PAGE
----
The congressman from the 14th District is Bill Foster, a Democrat who won a March 2008 special election to succeed Republican House Speaker Dennis Hastert. This contest was an early indicator of the good prospects for Democrats in that election year, when Illinois favorite-son Barack Obama was elected president and the party fattened its majorities in Congress. Foster began life as a Washington insider. His parents met in Washington, D.C., where each worked for a senator. His father became a law professor at the University of Wisconsin-Madison, and Foster grew up in Madison, graduated from the university, and went on to get his Ph.D. in physics from Harvard University. Foster was a physicist for 16 years at Fermilab, where he was involved in groundbreaking research in elementary particle physics; he also ran a theater-lighting business with his younger brother that made them both multimillionaires. He had not sought public office before volunteering in 2006 in the congressional campaign of Patrick Murphy, a Pennsylvania Democrat who ousted a Republican incumbent. “He was somebody I believed in, and he had a chance to win,” said Foster, who, given his professional background, did more than stuff envelopes. Foster developed for Murphy a computerized get-out-the-vote system. At age 52, Foster then spent five months working on Murphy’s Capitol Hill staff.
|Bill Foster (D)||185,404||(58%)||($5,047,815)|
|Jim Oberweis (R)||135,653||(42%)||($5,084,489)|
|Bill Foster (D)||32,410||(42%)|
|John Laesch (D)||32,012||(42%)|
|Joe Serra (D)||6,033||(8%)|
|Jotham Stein (D)||5,865||(8%)|
After Hastert resigned the seat in November 2007, Foster paid for a detailed poll that surprisingly revealed that the Republican-leaning district’s voters could be wooed by a centrist Democrat who was “moderately pro-choice” on abortion rights and had a business and science background. “I went into the campaign knowing that it was long odds but that we had a chance to win,” he says. Running in the Democratic primary against the more liberal Jonathan Laesch, who had lost to Hastert 60%-40% in 2006, Foster got a break when popular Illinois Sen. Richard Durbin endorsed him. “That was huge, and it divided the labor vote,” Foster said. He also got backstage support from the Democratic Congressional Campaign Committee, whose chairman, Rep. Christopher Van Hollen of Maryland, quietly steered fundraising help to him. Foster won the primary 50%-43%.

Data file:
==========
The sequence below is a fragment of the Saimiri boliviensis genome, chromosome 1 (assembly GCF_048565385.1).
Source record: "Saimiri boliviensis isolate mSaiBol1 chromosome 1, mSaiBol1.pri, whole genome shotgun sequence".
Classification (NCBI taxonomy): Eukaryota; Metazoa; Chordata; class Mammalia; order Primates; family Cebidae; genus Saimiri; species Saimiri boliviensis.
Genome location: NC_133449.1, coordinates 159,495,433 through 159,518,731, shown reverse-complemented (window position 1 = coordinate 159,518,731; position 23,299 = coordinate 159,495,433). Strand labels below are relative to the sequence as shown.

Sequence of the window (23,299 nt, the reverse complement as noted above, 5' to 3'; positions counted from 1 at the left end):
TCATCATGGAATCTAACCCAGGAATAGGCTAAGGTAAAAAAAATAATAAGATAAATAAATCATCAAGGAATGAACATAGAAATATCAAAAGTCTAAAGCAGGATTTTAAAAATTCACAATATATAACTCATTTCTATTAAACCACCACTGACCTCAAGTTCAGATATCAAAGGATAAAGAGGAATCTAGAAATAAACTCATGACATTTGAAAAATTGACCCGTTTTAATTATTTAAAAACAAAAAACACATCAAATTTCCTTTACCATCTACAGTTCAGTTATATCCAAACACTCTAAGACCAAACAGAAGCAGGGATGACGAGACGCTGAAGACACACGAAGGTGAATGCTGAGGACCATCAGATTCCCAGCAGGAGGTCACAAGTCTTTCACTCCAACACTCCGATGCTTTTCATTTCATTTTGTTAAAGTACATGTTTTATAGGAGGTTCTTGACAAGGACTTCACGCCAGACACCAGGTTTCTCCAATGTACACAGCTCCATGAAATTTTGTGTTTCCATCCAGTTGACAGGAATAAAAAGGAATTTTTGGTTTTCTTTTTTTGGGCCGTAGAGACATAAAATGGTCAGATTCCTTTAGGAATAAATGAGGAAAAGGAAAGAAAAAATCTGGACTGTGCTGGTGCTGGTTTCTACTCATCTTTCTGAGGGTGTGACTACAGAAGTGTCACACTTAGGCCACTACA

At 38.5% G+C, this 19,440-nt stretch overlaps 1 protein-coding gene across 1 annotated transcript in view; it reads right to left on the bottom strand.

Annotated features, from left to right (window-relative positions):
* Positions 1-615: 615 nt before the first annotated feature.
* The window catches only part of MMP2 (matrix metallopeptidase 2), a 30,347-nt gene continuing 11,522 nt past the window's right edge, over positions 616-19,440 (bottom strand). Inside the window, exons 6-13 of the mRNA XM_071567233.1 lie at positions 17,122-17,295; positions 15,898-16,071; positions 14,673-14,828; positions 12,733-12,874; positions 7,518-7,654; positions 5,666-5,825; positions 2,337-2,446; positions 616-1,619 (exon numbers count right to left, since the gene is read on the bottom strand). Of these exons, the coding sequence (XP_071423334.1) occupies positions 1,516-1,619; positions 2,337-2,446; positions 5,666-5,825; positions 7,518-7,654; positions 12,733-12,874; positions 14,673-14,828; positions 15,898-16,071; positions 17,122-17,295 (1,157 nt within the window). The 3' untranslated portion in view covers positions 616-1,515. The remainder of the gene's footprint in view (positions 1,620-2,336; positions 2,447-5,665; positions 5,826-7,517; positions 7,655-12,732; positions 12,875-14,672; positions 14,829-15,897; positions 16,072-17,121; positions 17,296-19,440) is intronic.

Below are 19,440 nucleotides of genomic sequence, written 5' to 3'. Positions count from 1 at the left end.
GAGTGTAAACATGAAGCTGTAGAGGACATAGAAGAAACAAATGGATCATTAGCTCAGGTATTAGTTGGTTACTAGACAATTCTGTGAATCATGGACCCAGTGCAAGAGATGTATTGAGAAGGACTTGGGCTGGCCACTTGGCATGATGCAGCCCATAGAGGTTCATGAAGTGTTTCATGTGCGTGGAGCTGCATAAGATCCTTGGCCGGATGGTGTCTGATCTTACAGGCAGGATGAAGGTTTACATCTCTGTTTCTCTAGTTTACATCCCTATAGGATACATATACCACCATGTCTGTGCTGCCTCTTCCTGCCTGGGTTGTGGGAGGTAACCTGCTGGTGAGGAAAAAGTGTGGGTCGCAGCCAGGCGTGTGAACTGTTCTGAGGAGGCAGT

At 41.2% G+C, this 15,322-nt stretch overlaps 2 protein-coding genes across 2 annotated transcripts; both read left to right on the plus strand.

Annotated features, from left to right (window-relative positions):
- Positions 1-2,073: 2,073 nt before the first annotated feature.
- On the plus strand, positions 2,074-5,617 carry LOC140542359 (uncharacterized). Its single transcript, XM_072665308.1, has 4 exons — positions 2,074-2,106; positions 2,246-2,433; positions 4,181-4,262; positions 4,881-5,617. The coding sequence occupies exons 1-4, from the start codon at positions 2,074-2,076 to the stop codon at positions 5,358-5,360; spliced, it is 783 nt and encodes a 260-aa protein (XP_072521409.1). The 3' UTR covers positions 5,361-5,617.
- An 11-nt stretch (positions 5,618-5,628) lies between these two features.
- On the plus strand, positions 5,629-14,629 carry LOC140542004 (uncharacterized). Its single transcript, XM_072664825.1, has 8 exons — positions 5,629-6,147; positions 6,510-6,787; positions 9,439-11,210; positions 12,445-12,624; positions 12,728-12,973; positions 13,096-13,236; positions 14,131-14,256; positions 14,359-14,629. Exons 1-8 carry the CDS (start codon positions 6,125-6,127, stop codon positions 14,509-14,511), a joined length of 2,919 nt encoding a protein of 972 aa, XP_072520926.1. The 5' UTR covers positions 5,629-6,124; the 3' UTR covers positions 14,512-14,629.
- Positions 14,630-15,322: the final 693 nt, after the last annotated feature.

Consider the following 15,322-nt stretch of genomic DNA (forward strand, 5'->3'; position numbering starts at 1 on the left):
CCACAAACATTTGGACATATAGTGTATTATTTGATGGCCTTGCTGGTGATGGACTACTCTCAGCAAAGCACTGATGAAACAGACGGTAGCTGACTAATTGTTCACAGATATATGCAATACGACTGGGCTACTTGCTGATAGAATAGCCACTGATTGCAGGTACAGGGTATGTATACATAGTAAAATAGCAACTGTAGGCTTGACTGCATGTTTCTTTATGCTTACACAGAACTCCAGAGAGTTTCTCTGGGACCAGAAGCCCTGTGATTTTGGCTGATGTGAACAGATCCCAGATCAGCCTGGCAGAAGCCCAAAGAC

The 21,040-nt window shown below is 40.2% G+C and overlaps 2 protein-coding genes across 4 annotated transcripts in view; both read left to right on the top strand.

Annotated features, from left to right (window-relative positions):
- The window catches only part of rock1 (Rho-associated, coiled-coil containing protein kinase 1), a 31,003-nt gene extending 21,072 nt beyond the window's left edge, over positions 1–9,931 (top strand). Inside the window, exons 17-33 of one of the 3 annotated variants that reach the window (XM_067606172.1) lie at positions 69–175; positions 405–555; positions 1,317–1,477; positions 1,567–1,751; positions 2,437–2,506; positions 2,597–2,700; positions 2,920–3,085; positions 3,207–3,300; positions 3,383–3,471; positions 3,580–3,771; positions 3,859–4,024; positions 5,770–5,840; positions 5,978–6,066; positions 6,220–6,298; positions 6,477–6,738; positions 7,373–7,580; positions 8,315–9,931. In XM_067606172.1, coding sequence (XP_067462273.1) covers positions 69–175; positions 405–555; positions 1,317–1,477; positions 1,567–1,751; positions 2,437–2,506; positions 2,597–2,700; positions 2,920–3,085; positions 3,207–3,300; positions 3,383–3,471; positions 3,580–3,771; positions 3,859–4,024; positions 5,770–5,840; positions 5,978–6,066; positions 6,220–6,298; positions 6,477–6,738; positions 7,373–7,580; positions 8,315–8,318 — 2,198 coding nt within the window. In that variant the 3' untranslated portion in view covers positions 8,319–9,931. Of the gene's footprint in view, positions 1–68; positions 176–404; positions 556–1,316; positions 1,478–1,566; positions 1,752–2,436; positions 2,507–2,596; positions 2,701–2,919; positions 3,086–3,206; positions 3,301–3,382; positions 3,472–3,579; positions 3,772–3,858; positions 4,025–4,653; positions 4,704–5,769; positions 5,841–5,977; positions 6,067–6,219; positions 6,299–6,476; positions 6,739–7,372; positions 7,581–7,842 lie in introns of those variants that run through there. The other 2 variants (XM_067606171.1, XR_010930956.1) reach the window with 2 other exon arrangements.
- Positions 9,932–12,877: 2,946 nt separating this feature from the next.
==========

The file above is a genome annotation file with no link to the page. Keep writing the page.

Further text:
Republicans nominated Jim Oberweis, a successful dairy owner who previously had lost numerous statewide campaigns but who had been endorsed by Hastert against state Sen. Chris Lauzen, an outspoken conservative. In a significant setback, Lauzen refused to endorse Oberweis following their divisive primary. Amid the clutter of negative charges and counter-charges, Foster seemed to get a boost from a 30-second ad by the Obama campaign, which endorsed Foster with Obama’s presidential campaign theme of change. It said: “He’ll focus on changing Washington to get results. I endorse Bill Foster for Congress because he represents the change we need.” The outcome showed that Obama had coattails, according to House Democratic strategists. Foster won 53%-47%. In Kane County, which cast 61% of the vote, he led 54%-46%. Oberweis led in only three outlying rural counties. Each candidate spent more than $3 million, including about $2 million of his own money, with each national party kicking in more than $1 million. Foster and Oberweis faced each other again in November. But the outcome was viewed as a foregone conclusion and received little national attention. With another boost from Obama and with Republicans focused on other House races in Illinois, Foster this time won 58%-42%.
In the House, Foster got a seat on the Financial Services Committee, where he supported the bailout of the financial markets. He also helped to restore $62.5 million in funding for Fermilab. Republicans voiced hope of a competitive challenge in 2010.